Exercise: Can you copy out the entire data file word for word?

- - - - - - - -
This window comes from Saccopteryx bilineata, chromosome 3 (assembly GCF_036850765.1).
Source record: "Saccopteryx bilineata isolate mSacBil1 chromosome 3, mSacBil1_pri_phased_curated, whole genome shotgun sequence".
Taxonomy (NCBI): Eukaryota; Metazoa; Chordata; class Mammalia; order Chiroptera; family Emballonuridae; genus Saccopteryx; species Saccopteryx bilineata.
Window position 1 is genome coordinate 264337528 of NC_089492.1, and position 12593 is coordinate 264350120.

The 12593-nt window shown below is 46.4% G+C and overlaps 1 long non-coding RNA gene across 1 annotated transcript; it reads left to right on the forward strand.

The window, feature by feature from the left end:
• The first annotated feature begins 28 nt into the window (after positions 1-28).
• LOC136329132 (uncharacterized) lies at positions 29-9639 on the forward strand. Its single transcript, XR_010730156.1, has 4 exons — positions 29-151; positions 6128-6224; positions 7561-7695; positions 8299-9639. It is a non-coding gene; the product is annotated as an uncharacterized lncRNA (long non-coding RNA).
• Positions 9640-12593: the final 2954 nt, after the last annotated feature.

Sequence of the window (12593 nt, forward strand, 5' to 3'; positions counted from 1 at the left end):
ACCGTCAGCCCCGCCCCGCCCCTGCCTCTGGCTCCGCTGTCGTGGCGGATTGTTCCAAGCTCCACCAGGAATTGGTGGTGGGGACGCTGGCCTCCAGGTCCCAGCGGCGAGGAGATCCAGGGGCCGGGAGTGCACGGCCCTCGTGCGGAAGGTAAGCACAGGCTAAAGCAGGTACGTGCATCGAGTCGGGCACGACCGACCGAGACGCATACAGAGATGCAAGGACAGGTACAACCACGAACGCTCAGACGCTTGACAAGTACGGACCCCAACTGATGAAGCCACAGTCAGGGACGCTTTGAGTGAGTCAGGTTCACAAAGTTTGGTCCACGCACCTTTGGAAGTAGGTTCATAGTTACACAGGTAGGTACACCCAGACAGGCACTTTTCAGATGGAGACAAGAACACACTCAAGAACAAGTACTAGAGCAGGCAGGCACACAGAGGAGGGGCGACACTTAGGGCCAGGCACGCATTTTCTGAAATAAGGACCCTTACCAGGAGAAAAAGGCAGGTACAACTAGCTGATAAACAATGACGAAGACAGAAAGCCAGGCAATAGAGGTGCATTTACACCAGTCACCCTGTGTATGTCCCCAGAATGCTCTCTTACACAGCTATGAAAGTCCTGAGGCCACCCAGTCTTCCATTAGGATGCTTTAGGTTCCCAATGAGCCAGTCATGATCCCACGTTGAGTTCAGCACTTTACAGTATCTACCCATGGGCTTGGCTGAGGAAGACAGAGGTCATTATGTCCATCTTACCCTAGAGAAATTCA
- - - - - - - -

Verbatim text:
This window comes from Saccopteryx bilineata, chromosome 3 (assembly GCF_036850765.1).
Source record: "Saccopteryx bilineata isolate mSacBil1 chromosome 3, mSacBil1_pri_phased_curated, whole genome shotgun sequence".
Taxonomy (NCBI): Eukaryota; Metazoa; Chordata; class Mammalia; order Chiroptera; family Emballonuridae; genus Saccopteryx; species Saccopteryx bilineata.
Window position 1 is genome coordinate 264337528 of NC_089492.1, and position 12593 is coordinate 264350120.

The 12593-nt window shown below is 46.4% G+C and overlaps 1 long non-coding RNA gene across 1 annotated transcript; it reads left to right on the forward strand.

The window, feature by feature from the left end:
• The first annotated feature begins 28 nt into the window (after positions 1-28).
• LOC136329132 (uncharacterized) lies at positions 29-9639 on the forward strand. Its single transcript, XR_010730156.1, has 4 exons — positions 29-151; positions 6128-6224; positions 7561-7695; positions 8299-9639. It is a non-coding gene; the product is annotated as an uncharacterized lncRNA (long non-coding RNA).
• Positions 9640-12593: the final 2954 nt, after the last annotated feature.

Sequence of the window (12593 nt, forward strand, 5' to 3'; positions counted from 1 at the left end):
ACCGTCAGCCCCGCCCCGCCCCTGCCTCTGGCTCCGCTGTCGTGGCGGATTGTTCCAAGCTCCACCAGGAATTGGTGGTGGGGACGCTGGCCTCCAGGTCCCAGCGGCGAGGAGATCCAGGGGCCGGGAGTGCACGGCCCTCGTGCGGAAGGTAAGCACAGGCTAAAGCAGGTACGTGCATCGAGTCGGGCACGACCGACCGAGACGCATACAGAGATGCAAGGACAGGTACAACCACGAACGCTCAGACGCTTGACAAGTACGGACCCCAACTGATGAAGCCACAGTCAGGGACGCTTTGAGTGAGTCAGGTTCACAAAGTTTGGTCCACGCACCTTTGGAAGTAGGTTCATAGTTACACAGGTAGGTACACCCAGACAGGCACTTTTCAGATGGAGACAAGAACACACTCAAGAACAAGTACTAGAGCAGGCAGGCACACAGAGGAGGGGCGACACTTAGGGCCAGGCACGCATTTTCTGAAATAAGGACCCTTACCAGGAGAAAAAGGCAGGTACAACTAGCTGATAAACAATGACGAAGACAGAAAGCCAGGCAATAGAGGTGCATTTACACCAGTCACCCTGTGTATGTCCCCAGAATGCTCTCTTACACAGCTATGAAAGTCCTGAGGCCACCCAGTCTTCCATTAGGATGCTTTAGGTTCCCAATGAGCCAGTCATGATCCCACGTTGAGTTCAGCACTTTACAGTATCTACCCATGGGCTTGGCTGAGGAAGACAGAGGTCATTATGTCCATCTTACCCTAGAGAAATTCA